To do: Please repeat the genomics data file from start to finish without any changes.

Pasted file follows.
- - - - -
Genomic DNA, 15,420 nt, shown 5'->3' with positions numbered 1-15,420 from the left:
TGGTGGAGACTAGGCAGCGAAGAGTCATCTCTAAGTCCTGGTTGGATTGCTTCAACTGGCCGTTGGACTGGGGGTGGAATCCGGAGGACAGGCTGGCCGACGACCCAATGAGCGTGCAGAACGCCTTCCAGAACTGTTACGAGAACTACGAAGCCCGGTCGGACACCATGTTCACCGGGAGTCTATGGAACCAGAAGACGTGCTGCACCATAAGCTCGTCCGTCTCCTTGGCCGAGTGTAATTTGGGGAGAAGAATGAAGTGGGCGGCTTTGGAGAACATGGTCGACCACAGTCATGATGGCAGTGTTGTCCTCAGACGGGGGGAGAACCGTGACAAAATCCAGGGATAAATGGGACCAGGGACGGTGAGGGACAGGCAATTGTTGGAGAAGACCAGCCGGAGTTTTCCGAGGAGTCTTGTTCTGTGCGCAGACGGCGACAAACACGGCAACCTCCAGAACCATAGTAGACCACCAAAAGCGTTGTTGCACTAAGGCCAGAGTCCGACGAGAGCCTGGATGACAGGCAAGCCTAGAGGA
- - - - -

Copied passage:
Genomic DNA, 15,420 nt, shown 5'->3' with positions numbered 1-15,420 from the left:
TGGTGGAGACTAGGCAGCGAAGAGTCATCTCTAAGTCCTGGTTGGATTGCTTCAACTGGCCGTTGGACTGGGGGTGGAATCCGGAGGACAGGCTGGCCGACGACCCAATGAGCGTGCAGAACGCCTTCCAGAACTGTTACGAGAACTACGAAGCCCGGTCGGACACCATGTTCACCGGGAGTCTATGGAACCAGAAGACGTGCTGCACCATAAGCTCGTCCGTCTCCTTGGCCGAGTGTAATTTGGGGAGAAGAATGAAGTGGGCGGCTTTGGAGAACATGGTCGACCACAGTCATGATGGCAGTGTTGTCCTCAGACGGGGGGAGAACCGTGACAAAATCCAGGGATAAATGGGACCAGGGACGGTGAGGGACAGGCAATTGTTGGAGAAGACCAGCCGGAGTTTTCCGAGGAGTCTTGTTCTGTGCGCAGACGGCGACAAACACGGCAACCTCCAGAACCATAGTAGACCACCAAAAGCGTTGTTGCACTAAGGCCAGAGTCCGACGAGAGCCTGGATGACAGGCAAGCCTAGAGGA